The matter of feeding the populations not only of Germany and Austria, but of Europe, was a very grave and serious situation, in his opinion. It was very important to have an agreement with the Soviets that food from the “granaries” of Germany, which were largely in the Soviet zone, should be also available for the populations in the other occupied zones.

The same necessity for arriving at an understanding and agreement existed as to Austria. Here the same problem was presented as in the creation and recognition of interim governments, in Poland, Rumania, Bulgaria. Agreements should be had which would assure cooperation of the Allies through the Allied Control Commission. Here, as in the Balkans, it was necessary to define the control to be exercised, and particularly the extent of the control which would accrue to the British and American representatives.

Another serious question which might be considered was the matter of Peace Treaties with minor enemy or other states, providing for the withdrawal of Russian armies of occupation; or the withdrawal of British and American forces from Italy. The withdrawal of both Russian and British forces in Iran was a similar case.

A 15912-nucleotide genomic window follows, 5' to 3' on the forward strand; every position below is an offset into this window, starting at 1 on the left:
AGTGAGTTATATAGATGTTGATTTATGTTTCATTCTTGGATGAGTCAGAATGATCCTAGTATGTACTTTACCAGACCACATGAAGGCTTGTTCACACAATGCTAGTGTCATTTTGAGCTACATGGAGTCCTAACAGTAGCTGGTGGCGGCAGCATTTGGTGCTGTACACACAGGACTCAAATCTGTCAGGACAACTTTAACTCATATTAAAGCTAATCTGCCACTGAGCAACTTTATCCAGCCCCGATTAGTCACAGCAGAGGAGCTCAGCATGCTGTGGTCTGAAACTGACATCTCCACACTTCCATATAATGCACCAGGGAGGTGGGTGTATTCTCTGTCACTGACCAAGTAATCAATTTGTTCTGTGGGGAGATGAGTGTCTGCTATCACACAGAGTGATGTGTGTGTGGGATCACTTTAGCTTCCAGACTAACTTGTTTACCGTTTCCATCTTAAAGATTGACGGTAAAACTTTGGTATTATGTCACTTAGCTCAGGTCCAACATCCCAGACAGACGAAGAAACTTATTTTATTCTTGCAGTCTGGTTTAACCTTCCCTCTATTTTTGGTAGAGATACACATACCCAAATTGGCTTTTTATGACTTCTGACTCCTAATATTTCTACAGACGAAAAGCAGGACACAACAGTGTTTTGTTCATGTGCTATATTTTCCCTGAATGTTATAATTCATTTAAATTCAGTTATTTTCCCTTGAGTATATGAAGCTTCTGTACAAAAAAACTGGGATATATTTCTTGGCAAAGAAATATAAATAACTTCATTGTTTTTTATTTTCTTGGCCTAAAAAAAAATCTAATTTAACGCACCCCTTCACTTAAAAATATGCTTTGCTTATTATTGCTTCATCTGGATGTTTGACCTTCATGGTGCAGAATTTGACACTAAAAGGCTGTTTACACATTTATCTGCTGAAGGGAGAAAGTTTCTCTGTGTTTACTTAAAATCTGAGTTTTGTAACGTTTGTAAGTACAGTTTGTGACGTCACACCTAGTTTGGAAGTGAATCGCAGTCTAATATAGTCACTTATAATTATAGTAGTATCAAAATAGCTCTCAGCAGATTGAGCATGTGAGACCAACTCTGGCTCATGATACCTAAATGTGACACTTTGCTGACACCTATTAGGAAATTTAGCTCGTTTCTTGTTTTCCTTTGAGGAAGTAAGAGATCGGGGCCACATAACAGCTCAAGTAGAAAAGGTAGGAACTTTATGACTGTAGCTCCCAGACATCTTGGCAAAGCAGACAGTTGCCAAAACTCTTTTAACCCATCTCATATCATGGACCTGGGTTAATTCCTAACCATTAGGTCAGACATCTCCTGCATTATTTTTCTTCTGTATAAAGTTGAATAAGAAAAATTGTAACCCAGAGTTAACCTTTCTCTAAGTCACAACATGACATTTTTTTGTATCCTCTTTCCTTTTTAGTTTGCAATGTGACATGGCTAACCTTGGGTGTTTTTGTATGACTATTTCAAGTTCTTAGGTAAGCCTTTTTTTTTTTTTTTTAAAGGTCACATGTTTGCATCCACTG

I rather gathered that the British looked with favor upon some arrangement for recognizing Russia’s need for access to warm water, both by way of access through the Baltic as well as through the Dardanelles.

I was impressed with the fairness, objectivity, and well-balanced attitude of Eden.

I cannot conclude this report without again referring to Ambassador Winant. He impressed me very much. He has a great deal of information with reference to all these matters, which I think it would be very valuable to you to have at the coming Conference.

Attached hereto is a list of matters which Mr. Eden gave to me in connection with subjects which might be considered at the coming meeting.7 I do not comment on certain matters as the attitude of their Foreign Office appears from the statement of the questions.

With great respect, I am [etc.]

[Joseph E. Davies]
  1. Printed from an unsigned carbon copy transmitted to Byrnes by Davies on July 3.
  2. Davies has supplied the information, in an interview with a Department of State historian on May 21, 1954, that this report was supplemental to an earlier oral report to Truman. See document No. 33, footnote 4.
  3. document No. 33.
  4. See The United Nations Conference on International Organization: Selected Documents, pp. 316–325, 403–407, 409–410; Truman, Year of Decisions, pp. 280–282.
  5. See Foreign Relations, The Conferences at Malta and Yalta, 1945, pp. 985987.
  6. Not printed.
  7. See the enclosure to document No. 145.